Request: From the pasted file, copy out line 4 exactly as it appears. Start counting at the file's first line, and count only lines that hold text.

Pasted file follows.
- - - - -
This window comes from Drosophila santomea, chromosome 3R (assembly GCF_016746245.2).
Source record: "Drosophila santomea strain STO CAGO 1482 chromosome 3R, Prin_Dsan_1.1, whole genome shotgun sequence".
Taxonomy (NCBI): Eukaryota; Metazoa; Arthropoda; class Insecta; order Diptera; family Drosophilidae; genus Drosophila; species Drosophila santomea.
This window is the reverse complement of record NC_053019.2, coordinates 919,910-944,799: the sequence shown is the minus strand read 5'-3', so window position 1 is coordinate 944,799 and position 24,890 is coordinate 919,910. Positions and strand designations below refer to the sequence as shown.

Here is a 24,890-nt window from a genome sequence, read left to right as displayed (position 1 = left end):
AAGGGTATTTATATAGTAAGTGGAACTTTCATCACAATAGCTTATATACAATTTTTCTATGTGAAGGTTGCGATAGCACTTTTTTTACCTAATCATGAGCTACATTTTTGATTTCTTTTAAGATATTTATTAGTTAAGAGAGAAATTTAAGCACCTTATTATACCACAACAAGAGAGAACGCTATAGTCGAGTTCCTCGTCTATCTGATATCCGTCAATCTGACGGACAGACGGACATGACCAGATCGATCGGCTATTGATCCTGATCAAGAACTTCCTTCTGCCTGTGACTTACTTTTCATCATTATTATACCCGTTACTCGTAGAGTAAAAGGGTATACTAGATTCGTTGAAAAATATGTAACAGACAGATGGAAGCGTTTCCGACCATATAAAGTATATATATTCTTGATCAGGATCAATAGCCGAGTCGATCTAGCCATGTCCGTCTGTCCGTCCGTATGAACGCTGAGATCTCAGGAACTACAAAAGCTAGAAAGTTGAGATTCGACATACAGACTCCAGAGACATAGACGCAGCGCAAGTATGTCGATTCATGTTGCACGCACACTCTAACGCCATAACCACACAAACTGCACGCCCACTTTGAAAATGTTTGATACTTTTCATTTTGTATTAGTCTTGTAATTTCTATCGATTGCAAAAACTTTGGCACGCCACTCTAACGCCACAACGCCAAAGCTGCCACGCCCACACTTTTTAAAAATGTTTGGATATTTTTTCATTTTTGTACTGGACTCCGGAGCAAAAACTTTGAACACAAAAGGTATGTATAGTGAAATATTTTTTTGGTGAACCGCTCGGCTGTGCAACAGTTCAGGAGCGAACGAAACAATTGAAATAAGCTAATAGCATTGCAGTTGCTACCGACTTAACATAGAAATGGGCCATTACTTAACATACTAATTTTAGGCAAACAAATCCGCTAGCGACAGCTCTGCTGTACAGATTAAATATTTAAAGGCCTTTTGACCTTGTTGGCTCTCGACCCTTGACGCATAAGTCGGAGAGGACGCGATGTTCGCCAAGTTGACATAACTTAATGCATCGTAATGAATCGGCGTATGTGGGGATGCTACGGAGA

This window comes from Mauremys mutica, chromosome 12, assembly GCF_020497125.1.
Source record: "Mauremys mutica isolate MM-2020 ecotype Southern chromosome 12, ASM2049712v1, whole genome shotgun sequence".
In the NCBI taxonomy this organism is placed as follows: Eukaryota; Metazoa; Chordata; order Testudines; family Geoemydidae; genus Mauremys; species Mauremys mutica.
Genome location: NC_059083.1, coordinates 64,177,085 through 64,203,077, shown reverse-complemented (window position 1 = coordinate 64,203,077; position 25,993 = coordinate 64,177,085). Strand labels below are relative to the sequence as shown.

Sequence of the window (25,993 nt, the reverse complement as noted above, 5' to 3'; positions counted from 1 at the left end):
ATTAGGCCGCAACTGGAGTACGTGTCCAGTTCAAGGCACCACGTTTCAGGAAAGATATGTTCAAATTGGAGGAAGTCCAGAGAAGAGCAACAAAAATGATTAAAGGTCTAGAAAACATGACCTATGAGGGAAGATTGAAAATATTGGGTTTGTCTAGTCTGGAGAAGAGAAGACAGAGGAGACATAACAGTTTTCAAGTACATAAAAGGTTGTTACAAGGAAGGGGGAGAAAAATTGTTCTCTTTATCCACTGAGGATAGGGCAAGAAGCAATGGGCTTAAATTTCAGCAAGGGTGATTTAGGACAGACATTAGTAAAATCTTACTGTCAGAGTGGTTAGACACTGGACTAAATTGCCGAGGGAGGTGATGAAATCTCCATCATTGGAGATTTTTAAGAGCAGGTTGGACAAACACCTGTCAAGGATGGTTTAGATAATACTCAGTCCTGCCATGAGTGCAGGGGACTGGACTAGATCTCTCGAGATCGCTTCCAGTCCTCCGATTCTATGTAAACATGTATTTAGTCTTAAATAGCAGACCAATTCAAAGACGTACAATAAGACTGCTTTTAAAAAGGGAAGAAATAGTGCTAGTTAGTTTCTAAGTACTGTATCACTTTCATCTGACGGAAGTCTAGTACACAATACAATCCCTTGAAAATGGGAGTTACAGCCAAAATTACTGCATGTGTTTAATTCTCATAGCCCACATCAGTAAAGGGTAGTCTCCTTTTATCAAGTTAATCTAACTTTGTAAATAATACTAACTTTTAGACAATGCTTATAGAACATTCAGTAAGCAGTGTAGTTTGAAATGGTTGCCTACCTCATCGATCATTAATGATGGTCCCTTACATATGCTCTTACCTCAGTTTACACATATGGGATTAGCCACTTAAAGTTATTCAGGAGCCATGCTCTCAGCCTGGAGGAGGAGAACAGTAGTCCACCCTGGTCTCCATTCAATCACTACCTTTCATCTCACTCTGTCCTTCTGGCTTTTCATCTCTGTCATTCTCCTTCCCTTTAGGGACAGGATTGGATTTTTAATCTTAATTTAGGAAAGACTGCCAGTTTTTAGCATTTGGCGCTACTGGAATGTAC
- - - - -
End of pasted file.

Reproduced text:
This window is the reverse complement of record NC_053019.2, coordinates 919,910-944,799: the sequence shown is the minus strand read 5'-3', so window position 1 is coordinate 944,799 and position 24,890 is coordinate 919,910. Positions and strand designations below refer to the sequence as shown.